Mecca versus Las Vegas
Taller, holier and even more popular than (almost) anywhere else
Jun 24th 2010 | Cairo
LIKE another famous town that beckons visitors in a searing desert, Mecca has only one big, if different, draw. Its 13m visitors a year are only a third as many as flock to Las Vegas, but numbers are rising. The holy city is striving to meet the challenge with some Vegas-like amenities.
Mecca already boasts dozens of fancy international hotels. At the current building rate it could have 80,000 hotel rooms by 2015. The Mecca Clock Royal Tower Hotel, with more than 800 rooms, occupies what will soon be the world’s second-tallest building, a structure incorporating the world’s biggest clock, with faces at least six times the size of Big Ben’s, and capped by a spire topped with a golden crescent. The hotel building forms just part of part of the Abraj al-Bait complex, a Gotham City-like eruption of seven huge towers, conveniently sited a stone’s throw from the Great Mosque.
With 1.5m square metres of floor space, including two helipads, a giant shopping mall and a prayer area said to cater for 30,000 worshippers, Abraj al-Bait is substantially bigger than America’s two biggest buildings, the Pentagon and the Palazzo Hotel in Las Vegas, put together. Because many of its rooms directly overlook the Kaaba, the cubical building that houses the Black Stone, and towards which 1.5 billion Muslims turn in prayer, the complex can charge sizzling prices. A one-room studio apartment starts at $650,000.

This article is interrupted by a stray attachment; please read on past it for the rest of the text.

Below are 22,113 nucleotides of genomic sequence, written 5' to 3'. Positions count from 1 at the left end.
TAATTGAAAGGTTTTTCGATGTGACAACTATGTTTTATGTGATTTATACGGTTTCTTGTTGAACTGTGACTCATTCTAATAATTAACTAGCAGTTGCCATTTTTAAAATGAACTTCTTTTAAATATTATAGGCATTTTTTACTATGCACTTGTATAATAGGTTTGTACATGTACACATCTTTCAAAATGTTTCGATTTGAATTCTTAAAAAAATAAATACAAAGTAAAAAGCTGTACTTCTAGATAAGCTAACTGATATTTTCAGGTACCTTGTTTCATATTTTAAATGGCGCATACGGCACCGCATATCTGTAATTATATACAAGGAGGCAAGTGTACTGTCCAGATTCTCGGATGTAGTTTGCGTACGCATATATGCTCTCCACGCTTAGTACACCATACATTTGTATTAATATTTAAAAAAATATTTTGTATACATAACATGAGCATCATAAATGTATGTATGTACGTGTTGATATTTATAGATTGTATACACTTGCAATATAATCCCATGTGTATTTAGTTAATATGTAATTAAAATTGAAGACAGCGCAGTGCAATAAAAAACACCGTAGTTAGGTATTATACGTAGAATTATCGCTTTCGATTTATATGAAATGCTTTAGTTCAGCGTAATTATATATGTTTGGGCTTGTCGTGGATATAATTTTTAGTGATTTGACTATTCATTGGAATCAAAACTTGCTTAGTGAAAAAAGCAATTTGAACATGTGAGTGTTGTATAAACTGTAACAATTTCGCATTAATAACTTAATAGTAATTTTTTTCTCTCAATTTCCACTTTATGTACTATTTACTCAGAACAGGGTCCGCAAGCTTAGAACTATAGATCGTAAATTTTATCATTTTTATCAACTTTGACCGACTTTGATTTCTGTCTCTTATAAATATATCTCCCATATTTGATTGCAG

Much of the best land in the holy city has been razed to make way for developments including a planned expansion of the great mosque to fit an extra 500,000 worshippers. Just one of the housing schemes under construction, Jabal Omar, is meant to accommodate 45,000 year-round residents as well as 150,000 pilgrims, but backers of the $5 billion project have struggled to raise enough money. Perhaps a new metro system will inspire investors. Its first line, connecting the main sites of the haj ritual, should be up and running by November, just in time for the greatest annual influx of pilgrims.